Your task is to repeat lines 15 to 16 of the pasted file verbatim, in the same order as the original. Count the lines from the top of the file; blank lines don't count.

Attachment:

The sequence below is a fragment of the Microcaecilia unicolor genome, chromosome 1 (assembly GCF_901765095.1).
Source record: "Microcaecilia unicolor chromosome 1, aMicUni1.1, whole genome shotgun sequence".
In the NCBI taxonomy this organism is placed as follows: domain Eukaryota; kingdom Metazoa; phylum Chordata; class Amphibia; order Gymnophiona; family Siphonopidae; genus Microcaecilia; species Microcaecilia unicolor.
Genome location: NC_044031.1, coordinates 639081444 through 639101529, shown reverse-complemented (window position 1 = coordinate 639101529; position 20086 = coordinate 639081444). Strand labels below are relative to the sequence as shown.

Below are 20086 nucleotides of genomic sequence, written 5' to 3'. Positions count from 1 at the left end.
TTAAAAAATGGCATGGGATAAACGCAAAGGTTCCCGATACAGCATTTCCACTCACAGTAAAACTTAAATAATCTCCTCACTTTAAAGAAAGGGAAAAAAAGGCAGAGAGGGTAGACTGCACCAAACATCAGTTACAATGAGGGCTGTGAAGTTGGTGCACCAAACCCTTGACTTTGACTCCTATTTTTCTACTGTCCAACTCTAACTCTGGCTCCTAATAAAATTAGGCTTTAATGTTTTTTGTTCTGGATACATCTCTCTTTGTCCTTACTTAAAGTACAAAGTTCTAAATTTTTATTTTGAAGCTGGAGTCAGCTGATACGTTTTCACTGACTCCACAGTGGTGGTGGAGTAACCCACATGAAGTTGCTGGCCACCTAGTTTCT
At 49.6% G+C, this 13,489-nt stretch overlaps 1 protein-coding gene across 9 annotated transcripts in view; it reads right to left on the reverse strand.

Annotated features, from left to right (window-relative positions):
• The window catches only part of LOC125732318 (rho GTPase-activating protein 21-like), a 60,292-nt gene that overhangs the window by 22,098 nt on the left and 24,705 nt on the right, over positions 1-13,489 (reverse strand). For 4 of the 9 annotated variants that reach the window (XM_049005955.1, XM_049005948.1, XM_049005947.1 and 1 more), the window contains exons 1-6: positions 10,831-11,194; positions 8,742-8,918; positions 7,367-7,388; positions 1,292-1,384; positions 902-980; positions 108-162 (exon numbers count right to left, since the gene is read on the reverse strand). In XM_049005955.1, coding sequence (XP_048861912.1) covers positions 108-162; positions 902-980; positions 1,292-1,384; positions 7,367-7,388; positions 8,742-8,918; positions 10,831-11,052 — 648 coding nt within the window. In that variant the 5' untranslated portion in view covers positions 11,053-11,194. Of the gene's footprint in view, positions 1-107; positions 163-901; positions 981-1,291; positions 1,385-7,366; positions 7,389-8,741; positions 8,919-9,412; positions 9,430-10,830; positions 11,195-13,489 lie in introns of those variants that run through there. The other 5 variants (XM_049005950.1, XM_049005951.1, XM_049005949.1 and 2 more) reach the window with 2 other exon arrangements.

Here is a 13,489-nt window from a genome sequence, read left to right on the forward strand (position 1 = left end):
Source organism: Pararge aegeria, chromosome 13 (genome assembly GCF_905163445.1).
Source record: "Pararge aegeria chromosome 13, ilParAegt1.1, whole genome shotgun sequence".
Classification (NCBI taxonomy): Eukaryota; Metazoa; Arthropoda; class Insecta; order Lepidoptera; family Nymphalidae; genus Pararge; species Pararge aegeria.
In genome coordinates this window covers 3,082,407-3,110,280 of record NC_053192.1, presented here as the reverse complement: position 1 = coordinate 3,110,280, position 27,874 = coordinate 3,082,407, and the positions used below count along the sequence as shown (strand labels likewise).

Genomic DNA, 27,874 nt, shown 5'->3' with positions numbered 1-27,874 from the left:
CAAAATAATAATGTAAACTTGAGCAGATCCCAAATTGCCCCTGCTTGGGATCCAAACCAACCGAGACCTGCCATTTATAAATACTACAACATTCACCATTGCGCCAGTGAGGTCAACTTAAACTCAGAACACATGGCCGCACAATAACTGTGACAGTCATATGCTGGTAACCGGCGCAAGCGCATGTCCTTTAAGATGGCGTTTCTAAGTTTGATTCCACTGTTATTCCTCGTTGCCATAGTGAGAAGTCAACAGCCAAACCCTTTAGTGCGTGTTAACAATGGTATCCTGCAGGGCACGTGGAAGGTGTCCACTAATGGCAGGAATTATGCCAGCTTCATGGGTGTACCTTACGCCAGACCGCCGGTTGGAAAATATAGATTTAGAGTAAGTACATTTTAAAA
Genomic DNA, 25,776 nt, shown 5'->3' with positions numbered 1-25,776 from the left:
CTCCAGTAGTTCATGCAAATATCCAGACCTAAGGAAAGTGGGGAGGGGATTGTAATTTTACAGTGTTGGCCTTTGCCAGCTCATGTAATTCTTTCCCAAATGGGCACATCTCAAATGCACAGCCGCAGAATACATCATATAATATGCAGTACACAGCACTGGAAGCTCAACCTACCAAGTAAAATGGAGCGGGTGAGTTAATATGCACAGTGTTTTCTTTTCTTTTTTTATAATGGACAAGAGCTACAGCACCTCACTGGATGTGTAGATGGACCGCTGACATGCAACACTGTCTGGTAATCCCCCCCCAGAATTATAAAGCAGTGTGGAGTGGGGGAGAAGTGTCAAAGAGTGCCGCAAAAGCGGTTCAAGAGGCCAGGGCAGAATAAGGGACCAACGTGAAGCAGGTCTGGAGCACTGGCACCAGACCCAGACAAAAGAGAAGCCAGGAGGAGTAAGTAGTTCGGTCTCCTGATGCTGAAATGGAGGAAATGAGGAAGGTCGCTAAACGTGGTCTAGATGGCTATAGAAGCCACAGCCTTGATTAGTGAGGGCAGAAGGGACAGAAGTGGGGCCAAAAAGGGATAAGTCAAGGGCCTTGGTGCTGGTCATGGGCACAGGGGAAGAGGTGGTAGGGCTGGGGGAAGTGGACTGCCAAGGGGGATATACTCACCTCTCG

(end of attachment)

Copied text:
Genomic DNA, 27,874 nt, shown 5'->3' with positions numbered 1-27,874 from the left:
CAAAATAATAATGTAAACTTGAGCAGATCCCAAATTGCCCCTGCTTGGGATCCAAACCAACCGAGACCTGCCATTTATAAATACTACAACATTCACCATTGCGCCAGTGAGGTCAACTTAAACTCAGAACACATGGCCGCACAATAACTGTGACAGTCATATGCTGGTAACCGGCGCAAGCGCATGTCCTTTAAGATGGCGTTTCTAAGTTTGATTCCACTGTTATTCCTCGTTGCCATAGTGAGAAGTCAACAGCCAAACCCTTTAGTGCGTGTTAACAATGGTATCCTGCAGGGCACGTGGAAGGTGTCCACTAATGGCAGGAATTATGCCAGCTTCATGGGTGTACCTTACGCCAGACCGCCGGTTGGAAAATATAGATTTAGAGTAAGTACATTTTAAAA